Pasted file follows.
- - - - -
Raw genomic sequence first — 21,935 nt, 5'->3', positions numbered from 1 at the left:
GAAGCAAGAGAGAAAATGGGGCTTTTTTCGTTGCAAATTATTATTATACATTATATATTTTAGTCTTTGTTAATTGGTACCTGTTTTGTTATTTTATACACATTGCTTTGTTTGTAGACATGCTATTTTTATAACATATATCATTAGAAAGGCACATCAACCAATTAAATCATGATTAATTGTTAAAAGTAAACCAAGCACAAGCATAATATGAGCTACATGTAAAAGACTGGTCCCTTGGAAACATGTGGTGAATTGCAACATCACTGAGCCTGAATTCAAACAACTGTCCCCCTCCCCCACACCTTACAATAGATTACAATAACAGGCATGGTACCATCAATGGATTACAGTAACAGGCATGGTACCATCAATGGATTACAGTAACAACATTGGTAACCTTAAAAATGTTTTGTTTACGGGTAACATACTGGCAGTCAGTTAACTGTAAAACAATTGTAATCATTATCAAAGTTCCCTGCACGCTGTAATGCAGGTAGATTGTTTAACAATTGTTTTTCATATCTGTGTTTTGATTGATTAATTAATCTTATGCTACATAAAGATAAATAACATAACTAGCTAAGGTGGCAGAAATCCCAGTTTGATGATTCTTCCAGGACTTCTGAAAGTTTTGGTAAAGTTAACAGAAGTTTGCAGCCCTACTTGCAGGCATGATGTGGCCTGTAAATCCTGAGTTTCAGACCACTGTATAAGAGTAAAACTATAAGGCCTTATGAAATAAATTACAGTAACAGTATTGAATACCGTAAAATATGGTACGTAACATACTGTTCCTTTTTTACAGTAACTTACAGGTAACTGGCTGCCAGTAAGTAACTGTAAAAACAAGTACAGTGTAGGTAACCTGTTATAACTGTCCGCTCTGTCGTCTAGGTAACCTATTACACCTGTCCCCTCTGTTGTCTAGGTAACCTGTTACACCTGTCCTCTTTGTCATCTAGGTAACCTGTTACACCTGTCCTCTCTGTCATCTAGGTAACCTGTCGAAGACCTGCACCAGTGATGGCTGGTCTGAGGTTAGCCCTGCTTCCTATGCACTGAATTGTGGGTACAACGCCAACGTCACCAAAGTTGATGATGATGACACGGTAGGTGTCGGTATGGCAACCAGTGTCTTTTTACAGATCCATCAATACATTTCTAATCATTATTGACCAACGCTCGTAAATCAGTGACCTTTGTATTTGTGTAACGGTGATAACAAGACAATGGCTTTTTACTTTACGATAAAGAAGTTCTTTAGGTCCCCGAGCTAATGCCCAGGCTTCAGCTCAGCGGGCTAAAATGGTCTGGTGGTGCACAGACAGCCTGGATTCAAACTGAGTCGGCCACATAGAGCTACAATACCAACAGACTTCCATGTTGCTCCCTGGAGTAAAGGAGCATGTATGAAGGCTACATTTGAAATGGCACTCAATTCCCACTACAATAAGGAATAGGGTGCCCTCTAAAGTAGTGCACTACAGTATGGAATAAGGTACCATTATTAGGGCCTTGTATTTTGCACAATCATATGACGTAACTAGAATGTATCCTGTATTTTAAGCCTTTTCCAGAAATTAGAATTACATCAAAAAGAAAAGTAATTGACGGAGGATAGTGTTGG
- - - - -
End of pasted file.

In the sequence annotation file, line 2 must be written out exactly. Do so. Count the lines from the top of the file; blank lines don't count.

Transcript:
GAAGCAAGAGAGAAAATGGGGCTTTTTTCGTTGCAAATTATTATTATACATTATATATTTTAGTCTTTGTTAATTGGTACCTGTTTTGTTATTTTATACACATTGCTTTGTTTGTAGACATGCTATTTTTATAACATATATCATTAGAAAGGCACATCAACCAATTAAATCATGATTAATTGTTAAAAGTAAACCAAGCACAAGCATAATATGAGCTACATGTAAAAGACTGGTCCCTTGGAAACATGTGGTGAATTGCAACATCACTGAGCCTGAATTCAAACAACTGTCCCCCTCCCCCACACCTTACAATAGATTACAATAACAGGCATGGTACCATCAATGGATTACAGTAACAGGCATGGTACCATCAATGGATTACAGTAACAACATTGGTAACCTTAAAAATGTTTTGTTTACGGGTAACATACTGGCAGTCAGTTAACTGTAAAACAATTGTAATCATTATCAAAGTTCCCTGCACGCTGTAATGCAGGTAGATTGTTTAACAATTGTTTTTCATATCTGTGTTTTGATTGATTAATTAATCTTATGCTACATAAAGATAAATAACATAACTAGCTAAGGTGGCAGAAATCCCAGTTTGATGATTCTTCCAGGACTTCTGAAAGTTTTGGTAAAGTTAACAGAAGTTTGCAGCCCTACTTGCAGGCATGATGTGGCCTGTAAATCCTGAGTTTCAGACCACTGTATAAGAGTAAAACTATAAGGCCTTATGAAATAAATTACAGTAACAGTATTGAATACCGTAAAATATGGTACGTAACATACTGTTCCTTTTTTACAGTAACTTACAGGTAACTGGCTGCCAGTAAGTAACTGTAAAAACAAGTACAGTGTAGGTAACCTGTTATAACTGTCCGCTCTGTCGTCTAGGTAACCTATTACACCTGTCCCCTCTGTTGTCTAGGTAACCTGTTACACCTGTCCTCTTTGTCATCTAGGTAACCTGTTACACCTGTCCTCTCTGTCATCTAGGTAACCTGTCGAAGACCTGCACCAGTGATGGCTGGTCTGAGGTTAGCCCTGCTTCCTATGCACTGAATTGTGGGTACAACGCCAACGTCACCAAAGTTGATGATGATGACACGGTAGGTGTCGGTATGGCAACCAGTGTCTTTTTACAGATCCATCAATACATTTCTAATCATTATTGACCAACGCTCGTAAATCAGTGACCTTTGTATTTGTGTAACGGTGATAACAAGACAATGGCTTTTTACTTTACGATAAAGAAGTTCTTTAGGTCCCCGAGCTAATGCCCAGGCTTCAGCTCAGCGGGCTAAAATGGTCTGGTGGTGCACAGACAGCCTGGATTCAAACTGAGTCGGCCACATAGAGCTACAATACCAACAGACTTCCATGTTGCTCCCTGGAGTAAAGGAGCATGTATGAAGGCTACATTTGAAATGGCACTCAATTCCCACTACAATAAGGAATAGGGTGCCCTCTAAAGTAGTGCACTACAGTATGGAATAAGGTACCATTATTAGGGCCTTGTATTTTGCACAATCATATGACGTAACTAGAATGTATCCTGTATTTTAAGCCTTTTCCAGAAATTAGAATTACATCAAAAAGAAAAGTAATTGACGGAGGATAGTGTTGG